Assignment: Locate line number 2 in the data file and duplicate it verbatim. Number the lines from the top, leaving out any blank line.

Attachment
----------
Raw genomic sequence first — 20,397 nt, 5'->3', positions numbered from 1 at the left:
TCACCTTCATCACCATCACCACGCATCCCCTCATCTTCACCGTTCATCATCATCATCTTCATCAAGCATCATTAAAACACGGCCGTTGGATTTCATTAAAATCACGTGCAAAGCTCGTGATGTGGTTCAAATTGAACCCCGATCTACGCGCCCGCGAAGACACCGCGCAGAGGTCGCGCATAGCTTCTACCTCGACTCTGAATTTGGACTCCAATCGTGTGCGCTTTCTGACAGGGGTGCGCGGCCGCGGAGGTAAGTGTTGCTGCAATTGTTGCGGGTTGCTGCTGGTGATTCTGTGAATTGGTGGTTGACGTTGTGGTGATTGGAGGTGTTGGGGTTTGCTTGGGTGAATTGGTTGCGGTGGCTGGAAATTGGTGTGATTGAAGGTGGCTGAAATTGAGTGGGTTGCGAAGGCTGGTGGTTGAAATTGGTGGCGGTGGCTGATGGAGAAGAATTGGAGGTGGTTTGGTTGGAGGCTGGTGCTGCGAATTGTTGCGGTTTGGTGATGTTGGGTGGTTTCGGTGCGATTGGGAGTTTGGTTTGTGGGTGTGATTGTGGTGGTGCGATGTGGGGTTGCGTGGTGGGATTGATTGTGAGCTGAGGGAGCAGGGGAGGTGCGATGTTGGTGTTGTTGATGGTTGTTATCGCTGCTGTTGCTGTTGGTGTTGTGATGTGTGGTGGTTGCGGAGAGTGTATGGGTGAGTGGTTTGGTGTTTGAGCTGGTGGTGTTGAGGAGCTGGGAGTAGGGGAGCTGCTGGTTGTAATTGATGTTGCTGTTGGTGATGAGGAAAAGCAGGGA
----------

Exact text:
TCACCTTCATCACCATCACCACGCATCCCCTCATCTTCACCGTTCATCATCATCATCTTCATCAAGCATCATTAAAACACGGCCGTTGGATTTCATTAAAATCACGTGCAAAGCTCGTGATGTGGTTCAAATTGAACCCCGATCTACGCGCCCGCGAAGACACCGCGCAGAGGTCGCGCATAGCTTCTACCTCGACTCTGAATTTGGACTCCAATCGTGTGCGCTTTCTGACAGGGGTGCGCGGCCGCGGAGGTAAGTGTTGCTGCAATTGTTGCGGGTTGCTGCTGGTGATTCTGTGAATTGGTGGTTGACGTTGTGGTGATTGGAGGTGTTGGGGTTTGCTTGGGTGAATTGGTTGCGGTGGCTGGAAATTGGTGTGATTGAAGGTGGCTGAAATTGAGTGGGTTGCGAAGGCTGGTGGTTGAAATTGGTGGCGGTGGCTGATGGAGAAGAATTGGAGGTGGTTTGGTTGGAGGCTGGTGCTGCGAATTGTTGCGGTTTGGTGATGTTGGGTGGTTTCGGTGCGATTGGGAGTTTGGTTTGTGGGTGTGATTGTGGTGGTGCGATGTGGGGTTGCGTGGTGGGATTGATTGTGAGCTGAGGGAGCAGGGGAGGTGCGATGTTGGTGTTGTTGATGGTTGTTATCGCTGCTGTTGCTGTTGGTGTTGTGATGTGTGGTGGTTGCGGAGAGTGTATGGGTGAGTGGTTTGGTGTTTGAGCTGGTGGTGTTGAGGAGCTGGGAGTAGGGGAGCTGCTGGTTGTAATTGATGTTGCTGTTGGTGATGAGGAAAAGCAGGGA